World Bank Group

Reports, briefs, and media around the activities of the World Bank. You can also learn more about the Our Land Our Business campaign by clicking here.

Reports

The World Bank's Bad Business in Uruguay

In the years following the 2001 economic crisis, the World Bank has used Uruguay as the poster child of an economy that has become stronger after following its development model. The Bank pushed for financial sector changes, including developing capital markets (the buying and selling of long term debt and other mechanisms) to improve the investment climate in the country. At the 88th position out of 189 countries, Uruguay enjoys a “good” score...

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The World Bank's Bad Business in Uganda

Uganda was the second best performing economy of the East African Community (EAC) in the 2013 Doing Business report, and the country is a good ally for the World Bank in the region. It was recently chosen as one of the pilot countries to test the Bank’s new Benchmarking the Business of Agriculture (BBA) indicator, a project that aims to “help policy makers strengthen agribusiness globally, enabling the farm sector to participate more fully in...

The World Bank's Bad Business in Laos

Laos, officially the Lao People’s Democratic Republic is a mountainous, land-locked state, identified as one of the world’s Least Developed Countries (LDC). Since the year 2000, Laos has undergone an unprecedented transformation in rural land use, as government reforms facilitate growth through market-based economic strategies. The goal of the Laotian government is to graduate from LDC country status by 2020.

The World Bank's Bad Business in Kenya cover

The World Bank's Bad Business in Kenya

In 2008, the World Bank’s Doing Business program named Kenya one of its 10 Top Reformers, after the country had implemented a number of pro-business reforms. However, since then, the weakening investment climate and an “unsupportive” fiscal environment contributed to the Bank reconsidering Kenya’s inclusion in the Top Reformer group. Kenya dropped from 122nd out of 189 countries in the 2013 Doing Business ranking to 129th in the 2014 evaluation.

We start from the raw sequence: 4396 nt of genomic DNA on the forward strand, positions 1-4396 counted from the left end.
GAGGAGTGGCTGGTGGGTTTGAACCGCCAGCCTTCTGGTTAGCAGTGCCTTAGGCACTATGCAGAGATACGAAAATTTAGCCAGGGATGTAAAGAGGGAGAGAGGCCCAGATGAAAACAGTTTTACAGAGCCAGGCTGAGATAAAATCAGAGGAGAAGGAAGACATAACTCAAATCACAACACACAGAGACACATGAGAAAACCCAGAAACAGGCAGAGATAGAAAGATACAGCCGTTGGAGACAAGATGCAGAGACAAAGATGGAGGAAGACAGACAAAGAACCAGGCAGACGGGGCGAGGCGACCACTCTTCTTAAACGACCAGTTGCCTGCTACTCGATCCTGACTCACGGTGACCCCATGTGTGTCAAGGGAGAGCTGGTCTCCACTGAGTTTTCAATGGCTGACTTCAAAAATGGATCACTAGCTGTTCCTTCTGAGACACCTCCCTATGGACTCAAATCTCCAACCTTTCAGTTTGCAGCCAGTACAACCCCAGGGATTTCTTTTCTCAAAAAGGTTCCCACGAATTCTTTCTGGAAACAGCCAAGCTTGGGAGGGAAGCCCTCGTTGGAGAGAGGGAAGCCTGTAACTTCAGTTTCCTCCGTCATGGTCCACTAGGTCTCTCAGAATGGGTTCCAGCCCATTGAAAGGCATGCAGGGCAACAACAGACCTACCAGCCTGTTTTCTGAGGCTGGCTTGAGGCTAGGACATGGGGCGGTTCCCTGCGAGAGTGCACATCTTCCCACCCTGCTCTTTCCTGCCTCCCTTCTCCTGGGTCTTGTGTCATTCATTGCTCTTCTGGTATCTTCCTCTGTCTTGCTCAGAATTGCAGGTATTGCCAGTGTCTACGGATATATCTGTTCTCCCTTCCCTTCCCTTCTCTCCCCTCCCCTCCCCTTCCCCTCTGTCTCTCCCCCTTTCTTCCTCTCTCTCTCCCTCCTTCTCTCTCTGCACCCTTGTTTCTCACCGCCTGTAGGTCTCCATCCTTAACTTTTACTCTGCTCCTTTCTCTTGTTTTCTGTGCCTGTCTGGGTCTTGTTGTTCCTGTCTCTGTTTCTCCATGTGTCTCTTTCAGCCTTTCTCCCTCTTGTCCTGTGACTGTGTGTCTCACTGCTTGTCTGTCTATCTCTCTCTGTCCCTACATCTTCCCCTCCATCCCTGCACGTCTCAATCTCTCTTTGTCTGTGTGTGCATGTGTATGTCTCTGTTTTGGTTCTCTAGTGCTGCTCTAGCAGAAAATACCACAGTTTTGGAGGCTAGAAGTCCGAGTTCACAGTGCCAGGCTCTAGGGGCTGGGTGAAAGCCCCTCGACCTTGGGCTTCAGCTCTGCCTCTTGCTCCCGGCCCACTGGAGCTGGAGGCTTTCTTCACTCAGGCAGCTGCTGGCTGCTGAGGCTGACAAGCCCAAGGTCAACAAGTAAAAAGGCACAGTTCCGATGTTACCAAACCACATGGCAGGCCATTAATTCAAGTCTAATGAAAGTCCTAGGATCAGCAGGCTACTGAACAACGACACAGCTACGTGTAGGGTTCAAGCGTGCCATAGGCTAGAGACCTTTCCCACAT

The World Bank's Bad Business in the Democratic Republic of the Congo (DRC) cover

The World Bank's Bad Business in the Democratic Republic of the Congo (DRC)

Although it is among the world’s resource-richest countries, the DRC ranks at the bottom of the World Bank’s Doing Business ranking (183rd out of 189 economies ranked in 2014), with the US Bureau of Business Affairs qualifying the country as “a highly challenging environment in which to do business.”1 Invasions sparking consecutive conflicts in 1996-1997 and 1998-2003, fueled by foreign interests over Congolese resources, have played a big role...

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Blog

Protestors in Delhi ask the World Bank to end Doing Business rankings, 2014. © Our Land Our Business / The Rules

Undemocratic and Unsustainable, the World Bank’s Vision for Agricultural Development Harms the Poorest

Monday, October 3, 2016 Alice Martin-Prével

As the World Bank’s Annual Meetings get underway in Washington, DC, a crucial theme is noticeably missing from its seminar series: agriculture. Does this imply that the Bank has become less involved in agricultural financing? The answer is no. The World Bank is by far the main donor of agriculture, forestry, and fishing sectors in the developing countries, surpassing the United States and other G7 nations. If agriculture is not on the agenda,...

With a Little Help from Bill Gates, the World Bank Creates a New Aid Conditionality

Wednesday, April 20, 2016 Alice Martin-Prével

An alluring cast of speakers including the First Lady Michelle Obama, Queen Rania of Jordan, John Kerry, and Ban Ki-moon, among others, spoke at last week’s World Bank Spring Meetings in Washington DC. Bill Gates was the guest star of the Bank’s final live-cast panel discussion, “A New Vision for Financing Development with Bill Gates.”

Failing to Address Land Rights Violations Caused by Its Own Programs, the World Bank Launches Its 17th Conference on Land and Poverty

Monday, March 14, 2016 Alice Martin-Prével

The 17th World Bank “Conference on Land and Poverty,” bringing together governments, academics, corporations, and NGOs, gets underway on March 14, 2016, in Washington DC. Last March, members of the Our Land Our Business campaign denounced the Conference as a sham. The Bank holds an annual conference on land and poverty whereas its policies such as the business indicators facilitate land grabs by forcing developing countries to adopt...

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Press Releases and Public Statements

Media